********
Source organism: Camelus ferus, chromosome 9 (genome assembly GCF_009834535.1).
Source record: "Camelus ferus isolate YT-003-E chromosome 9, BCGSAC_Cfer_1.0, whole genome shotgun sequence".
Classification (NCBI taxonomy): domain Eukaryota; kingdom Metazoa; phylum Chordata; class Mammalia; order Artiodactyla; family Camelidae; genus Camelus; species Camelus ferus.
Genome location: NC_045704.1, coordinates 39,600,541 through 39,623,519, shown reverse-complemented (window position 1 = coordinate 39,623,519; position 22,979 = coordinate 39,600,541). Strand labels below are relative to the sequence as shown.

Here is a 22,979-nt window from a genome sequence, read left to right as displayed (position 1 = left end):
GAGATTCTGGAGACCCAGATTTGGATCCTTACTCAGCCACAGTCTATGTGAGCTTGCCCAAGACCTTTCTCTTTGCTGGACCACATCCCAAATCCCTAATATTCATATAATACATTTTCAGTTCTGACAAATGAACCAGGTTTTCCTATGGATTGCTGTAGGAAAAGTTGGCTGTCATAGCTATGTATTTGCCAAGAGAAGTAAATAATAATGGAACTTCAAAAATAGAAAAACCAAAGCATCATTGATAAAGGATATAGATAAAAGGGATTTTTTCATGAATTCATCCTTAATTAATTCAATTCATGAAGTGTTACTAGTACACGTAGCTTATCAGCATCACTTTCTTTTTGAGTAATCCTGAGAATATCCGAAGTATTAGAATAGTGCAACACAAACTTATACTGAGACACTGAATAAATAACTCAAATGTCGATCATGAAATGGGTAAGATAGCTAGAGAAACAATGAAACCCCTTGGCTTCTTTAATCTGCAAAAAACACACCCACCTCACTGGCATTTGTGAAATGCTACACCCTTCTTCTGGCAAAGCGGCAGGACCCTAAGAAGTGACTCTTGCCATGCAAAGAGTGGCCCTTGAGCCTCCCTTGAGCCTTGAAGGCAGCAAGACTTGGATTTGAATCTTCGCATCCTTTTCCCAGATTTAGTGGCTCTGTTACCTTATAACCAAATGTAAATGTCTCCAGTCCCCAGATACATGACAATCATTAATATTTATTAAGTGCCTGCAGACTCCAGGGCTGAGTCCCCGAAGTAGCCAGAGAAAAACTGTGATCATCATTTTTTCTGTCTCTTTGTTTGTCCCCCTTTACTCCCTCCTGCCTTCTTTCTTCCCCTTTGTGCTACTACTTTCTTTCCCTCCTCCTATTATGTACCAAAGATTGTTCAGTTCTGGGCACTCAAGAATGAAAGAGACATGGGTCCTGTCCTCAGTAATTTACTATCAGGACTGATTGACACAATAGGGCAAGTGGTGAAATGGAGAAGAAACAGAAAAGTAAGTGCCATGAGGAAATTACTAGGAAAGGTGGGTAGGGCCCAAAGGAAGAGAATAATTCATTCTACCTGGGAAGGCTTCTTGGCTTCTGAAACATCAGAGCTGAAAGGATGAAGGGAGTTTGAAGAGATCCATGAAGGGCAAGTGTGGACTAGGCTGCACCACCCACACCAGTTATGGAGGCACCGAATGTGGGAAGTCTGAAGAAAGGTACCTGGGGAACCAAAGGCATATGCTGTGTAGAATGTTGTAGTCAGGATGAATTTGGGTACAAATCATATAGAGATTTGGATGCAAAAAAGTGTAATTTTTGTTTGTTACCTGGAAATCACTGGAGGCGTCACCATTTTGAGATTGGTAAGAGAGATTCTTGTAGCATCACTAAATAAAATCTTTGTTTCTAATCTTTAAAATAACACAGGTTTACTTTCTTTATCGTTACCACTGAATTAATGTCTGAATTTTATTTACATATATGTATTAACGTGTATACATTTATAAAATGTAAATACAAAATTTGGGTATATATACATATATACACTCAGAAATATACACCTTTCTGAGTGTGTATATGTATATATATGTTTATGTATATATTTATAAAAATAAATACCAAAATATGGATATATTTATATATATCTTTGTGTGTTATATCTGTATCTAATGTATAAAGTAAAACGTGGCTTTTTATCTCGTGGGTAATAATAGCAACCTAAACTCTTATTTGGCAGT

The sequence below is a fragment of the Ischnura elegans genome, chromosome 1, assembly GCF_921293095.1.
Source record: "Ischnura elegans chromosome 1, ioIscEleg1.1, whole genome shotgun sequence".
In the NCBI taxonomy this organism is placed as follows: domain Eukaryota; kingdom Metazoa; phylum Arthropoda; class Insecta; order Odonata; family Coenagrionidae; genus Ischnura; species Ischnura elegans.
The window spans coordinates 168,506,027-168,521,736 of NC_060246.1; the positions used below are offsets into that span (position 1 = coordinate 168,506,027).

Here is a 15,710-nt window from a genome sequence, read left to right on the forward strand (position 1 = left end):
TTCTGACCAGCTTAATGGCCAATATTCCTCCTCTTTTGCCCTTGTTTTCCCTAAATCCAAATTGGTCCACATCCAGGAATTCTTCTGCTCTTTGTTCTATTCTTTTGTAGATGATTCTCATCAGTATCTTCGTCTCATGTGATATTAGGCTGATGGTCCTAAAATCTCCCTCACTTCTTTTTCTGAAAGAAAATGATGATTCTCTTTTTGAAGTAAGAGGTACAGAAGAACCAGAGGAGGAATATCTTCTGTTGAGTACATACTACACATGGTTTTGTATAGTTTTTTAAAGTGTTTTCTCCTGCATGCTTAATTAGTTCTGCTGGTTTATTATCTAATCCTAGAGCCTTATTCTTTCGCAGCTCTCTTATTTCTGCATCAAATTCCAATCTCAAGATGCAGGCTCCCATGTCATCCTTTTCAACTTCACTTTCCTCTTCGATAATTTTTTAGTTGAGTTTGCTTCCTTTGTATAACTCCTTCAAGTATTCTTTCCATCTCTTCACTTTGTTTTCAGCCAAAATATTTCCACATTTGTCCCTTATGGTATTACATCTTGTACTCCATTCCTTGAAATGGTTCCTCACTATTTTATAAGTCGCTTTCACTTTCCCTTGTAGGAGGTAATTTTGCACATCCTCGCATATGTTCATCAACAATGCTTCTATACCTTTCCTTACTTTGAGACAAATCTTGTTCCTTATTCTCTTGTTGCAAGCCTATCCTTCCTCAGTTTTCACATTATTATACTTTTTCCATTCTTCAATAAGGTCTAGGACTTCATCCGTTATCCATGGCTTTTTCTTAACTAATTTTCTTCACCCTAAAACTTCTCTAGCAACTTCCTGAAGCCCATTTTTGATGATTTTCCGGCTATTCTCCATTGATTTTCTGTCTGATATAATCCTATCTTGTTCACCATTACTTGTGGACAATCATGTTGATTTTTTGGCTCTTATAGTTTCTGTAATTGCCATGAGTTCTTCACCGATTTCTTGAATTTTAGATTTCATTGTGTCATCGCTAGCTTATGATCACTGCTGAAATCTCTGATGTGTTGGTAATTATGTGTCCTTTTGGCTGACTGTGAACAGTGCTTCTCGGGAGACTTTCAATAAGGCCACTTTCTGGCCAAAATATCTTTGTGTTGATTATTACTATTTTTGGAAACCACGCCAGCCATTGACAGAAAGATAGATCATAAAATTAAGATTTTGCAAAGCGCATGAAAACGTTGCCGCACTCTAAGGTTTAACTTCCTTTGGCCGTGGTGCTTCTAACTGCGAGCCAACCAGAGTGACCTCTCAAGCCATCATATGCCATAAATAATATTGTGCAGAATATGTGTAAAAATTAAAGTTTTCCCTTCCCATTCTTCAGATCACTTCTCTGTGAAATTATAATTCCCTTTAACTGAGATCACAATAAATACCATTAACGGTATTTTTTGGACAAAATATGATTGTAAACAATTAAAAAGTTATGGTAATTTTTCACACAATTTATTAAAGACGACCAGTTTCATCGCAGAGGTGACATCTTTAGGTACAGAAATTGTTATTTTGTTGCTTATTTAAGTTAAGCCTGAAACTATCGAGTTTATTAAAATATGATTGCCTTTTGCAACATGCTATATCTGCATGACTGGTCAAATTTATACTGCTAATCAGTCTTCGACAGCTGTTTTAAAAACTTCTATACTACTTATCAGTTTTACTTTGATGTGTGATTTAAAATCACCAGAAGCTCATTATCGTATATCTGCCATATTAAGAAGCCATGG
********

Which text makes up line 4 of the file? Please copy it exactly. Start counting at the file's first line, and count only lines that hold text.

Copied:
Genome location: NC_045704.1, coordinates 39,600,541 through 39,623,519, shown reverse-complemented (window position 1 = coordinate 39,623,519; position 22,979 = coordinate 39,600,541). Strand labels below are relative to the sequence as shown.